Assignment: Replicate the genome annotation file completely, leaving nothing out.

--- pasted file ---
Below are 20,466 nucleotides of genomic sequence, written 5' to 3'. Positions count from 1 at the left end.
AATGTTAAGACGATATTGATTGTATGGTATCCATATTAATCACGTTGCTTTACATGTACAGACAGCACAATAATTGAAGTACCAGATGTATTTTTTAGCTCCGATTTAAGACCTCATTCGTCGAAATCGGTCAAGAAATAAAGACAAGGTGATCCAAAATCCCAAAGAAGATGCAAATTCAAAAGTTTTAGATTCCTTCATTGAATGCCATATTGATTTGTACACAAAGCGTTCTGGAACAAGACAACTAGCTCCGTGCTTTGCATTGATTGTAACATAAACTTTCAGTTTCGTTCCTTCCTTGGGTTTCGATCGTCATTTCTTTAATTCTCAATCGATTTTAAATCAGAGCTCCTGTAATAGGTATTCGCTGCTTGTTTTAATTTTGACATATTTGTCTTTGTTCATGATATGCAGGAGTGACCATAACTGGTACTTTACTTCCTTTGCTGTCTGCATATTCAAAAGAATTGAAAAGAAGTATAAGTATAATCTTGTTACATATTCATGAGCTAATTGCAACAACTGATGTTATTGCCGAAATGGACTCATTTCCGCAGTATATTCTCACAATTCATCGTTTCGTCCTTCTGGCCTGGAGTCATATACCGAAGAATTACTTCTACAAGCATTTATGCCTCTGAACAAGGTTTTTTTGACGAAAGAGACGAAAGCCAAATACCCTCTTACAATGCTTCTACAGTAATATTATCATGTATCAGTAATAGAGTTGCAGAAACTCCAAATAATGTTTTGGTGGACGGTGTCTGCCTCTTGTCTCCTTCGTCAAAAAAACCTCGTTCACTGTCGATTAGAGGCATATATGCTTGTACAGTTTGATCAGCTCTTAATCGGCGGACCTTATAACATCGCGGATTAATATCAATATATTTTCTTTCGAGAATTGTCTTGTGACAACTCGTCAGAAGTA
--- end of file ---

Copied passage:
Below are 20,466 nucleotides of genomic sequence, written 5' to 3'. Positions count from 1 at the left end.
AATGTTAAGACGATATTGATTGTATGGTATCCATATTAATCACGTTGCTTTACATGTACAGACAGCACAATAATTGAAGTACCAGATGTATTTTTTAGCTCCGATTTAAGACCTCATTCGTCGAAATCGGTCAAGAAATAAAGACAAGGTGATCCAAAATCCCAAAGAAGATGCAAATTCAAAAGTTTTAGATTCCTTCATTGAATGCCATATTGATTTGTACACAAAGCGTTCTGGAACAAGACAACTAGCTCCGTGCTTTGCATTGATTGTAACATAAACTTTCAGTTTCGTTCCTTCCTTGGGTTTCGATCGTCATTTCTTTAATTCTCAATCGATTTTAAATCAGAGCTCCTGTAATAGGTATTCGCTGCTTGTTTTAATTTTGACATATTTGTCTTTGTTCATGATATGCAGGAGTGACCATAACTGGTACTTTACTTCCTTTGCTGTCTGCATATTCAAAAGAATTGAAAAGAAGTATAAGTATAATCTTGTTACATATTCATGAGCTAATTGCAACAACTGATGTTATTGCCGAAATGGACTCATTTCCGCAGTATATTCTCACAATTCATCGTTTCGTCCTTCTGGCCTGGAGTCATATACCGAAGAATTACTTCTACAAGCATTTATGCCTCTGAACAAGGTTTTTTTGACGAAAGAGACGAAAGCCAAATACCCTCTTACAATGCTTCTACAGTAATATTATCATGTATCAGTAATAGAGTTGCAGAAACTCCAAATAATGTTTTGGTGGACGGTGTCTGCCTCTTGTCTCCTTCGTCAAAAAAACCTCGTTCACTGTCGATTAGAGGCATATATGCTTGTACAGTTTGATCAGCTCTTAATCGGCGGACCTTATAACATCGCGGATTAATATCAATATATTTTCTTTCGAGAATTGTCTTGTGACAACTCGTCAGAAGTA